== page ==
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Public Finance Authority Addresses Senators at Budget Hearing

Aug. 15, 2006 – The operations of the Public Finance Authority came under heavy scrutiny during the first round of budget hearings Tuesday, as senators questioned Kent Bernier Sr., the PFA's interim executive director, about the structure of the Authority's board, the status of ongoing capital improvement projects and the government's total indebtedness as a result of various bond issues.
In an effort to bring more transparency to the functions of the PFA, senators also addressed the powers granted to the PFA's board, salaries earned by authority members and whether contracts awarded by the authority have gone through a competitive bidding process.
During the meeting, Bernier and financial advisor Larry Sole from Bank of America Securities, put many of these concerns to rest by giving an account of the Authority's budget, a summary of key capital improvement projects and a breakdown of the government's general obligation debt, which totals nearly $543.7 million.
The PFA's capital projects technician Brian Turnbull also gave a summary of 19 of the Authority's ongoing capital improvement projects, including the revitalization of Frederiksted and renovations to the King's Alley Hotel on St. Croix, along with the development of a new library on St. Thomas and repairs to Estate Catherineberg, the governor's residence. Of the projects discussed during the meeting, only one – the Frederiksted revitalization project – had not been put out to bid.
Other projects, such as those financed on behalf of the Department of Education, have master agreements executed with various contractors through the PFA. Turnbull explained that Education currently has a capital improvements budget of $12 million and has a master agreement with Caribbean Professional Consultants Inc. to complete repairs, improvements and renovations at approximately 20 schools throughout the territory.
Senators seemed impressed with the scope of some of the proposed projects and developments – including the first phase of the Frederiksted Revitalization project, which is projected to cost $17.9 million. However, some also had concerns about the fact that the PFA both finances and manages many of the projects.
"The PFA board never intended to extend our powers to this degree," Bernier said in response to the concern. "But there were times when we had earmarked funds, and they ended up just sitting there because the departments and agencies were not moving on it. So we decided to move forward with some of these projects as quickly as possible, so we could yield a better return on some of our investments."
After Bernier added that the PFA expanded its duties to stay "globally competitive," senators also took the opportunity to ask Authority officials about future plans, including the demolition of the Paul E. Joseph Stadium on St. Croix and the establishment of an overall bond rating for the V.I. government.
Responding to the need for more money to finance the reconstruction of the stadium, Bernier said the PFA is prioritizing its activities, and is currently working on securing a pension obligation bond to help address the over $1 billion unfunded liability plaguing the Government Employees Retirement System. While the PFA has already contributed $1.5 million to fund repairs to the Paul E. Joseph Stadium, additional money will not be forthcoming until some of the Authority's priorities are taken care of, he said.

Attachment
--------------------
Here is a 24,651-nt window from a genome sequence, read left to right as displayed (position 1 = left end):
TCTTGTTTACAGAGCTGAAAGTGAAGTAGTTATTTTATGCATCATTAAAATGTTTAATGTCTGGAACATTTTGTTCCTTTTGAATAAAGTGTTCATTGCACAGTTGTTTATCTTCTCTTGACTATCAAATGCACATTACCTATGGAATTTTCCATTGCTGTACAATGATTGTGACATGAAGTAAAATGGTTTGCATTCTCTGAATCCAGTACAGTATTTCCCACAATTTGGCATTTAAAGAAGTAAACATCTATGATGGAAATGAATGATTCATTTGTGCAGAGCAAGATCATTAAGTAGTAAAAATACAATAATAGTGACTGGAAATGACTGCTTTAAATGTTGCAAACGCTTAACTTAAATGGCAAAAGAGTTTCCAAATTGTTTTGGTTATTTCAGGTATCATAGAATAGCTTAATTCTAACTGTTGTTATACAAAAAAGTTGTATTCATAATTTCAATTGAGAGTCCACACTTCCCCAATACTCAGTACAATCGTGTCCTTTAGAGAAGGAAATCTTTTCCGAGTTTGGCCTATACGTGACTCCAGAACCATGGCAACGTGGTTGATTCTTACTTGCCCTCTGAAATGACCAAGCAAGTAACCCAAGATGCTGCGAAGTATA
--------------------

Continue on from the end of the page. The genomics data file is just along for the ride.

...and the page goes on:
However, taking steps toward eliminating the government's debt, including the unfunded liability, would allow the territory to secure its own rating structure, Bernier said, explaining that bonds floated through the Authority or other government agencies are currently rated independently.
At a Senate meeting held last month, Office of Management and Budget Director Ira Mills said a government rating structure would enhance its ability to obtain AAA bond insurance, yield more money in returns and reduce the cost of issuing the pension obligation bond.
Getting back to subject of the meeting, which was the budget, Bernier briefly outlined the Authority's finances and projected expenses for Fiscal Year 2007. He said the PFA's total operating budget – which is funded through revenues generated by the Authority – is $3.7 million, with approximately $560,000 earmarked for personnel costs, and the remaining $3.1 million earmarked for professional service contracts, accounting and auditing services, financial advisors, tax attorneys and legal advisors, among other things.
Rum tax revenues remitted to the territory by the federal government cover debt service payments on bond issues, totaling $88.4 million annually. Bernier said rum revenues total approximately $78 million each year.
Present during Tuesday's meeting were Sens. Roosevelt C. David, Pedro "Pete" Encarnacion, Juan Figueroa-Serville, Louis P. Hill, Norman Jn Baptiste, Neville James and Terrence Nelson.
Sen. Usie R. Richards was absent.

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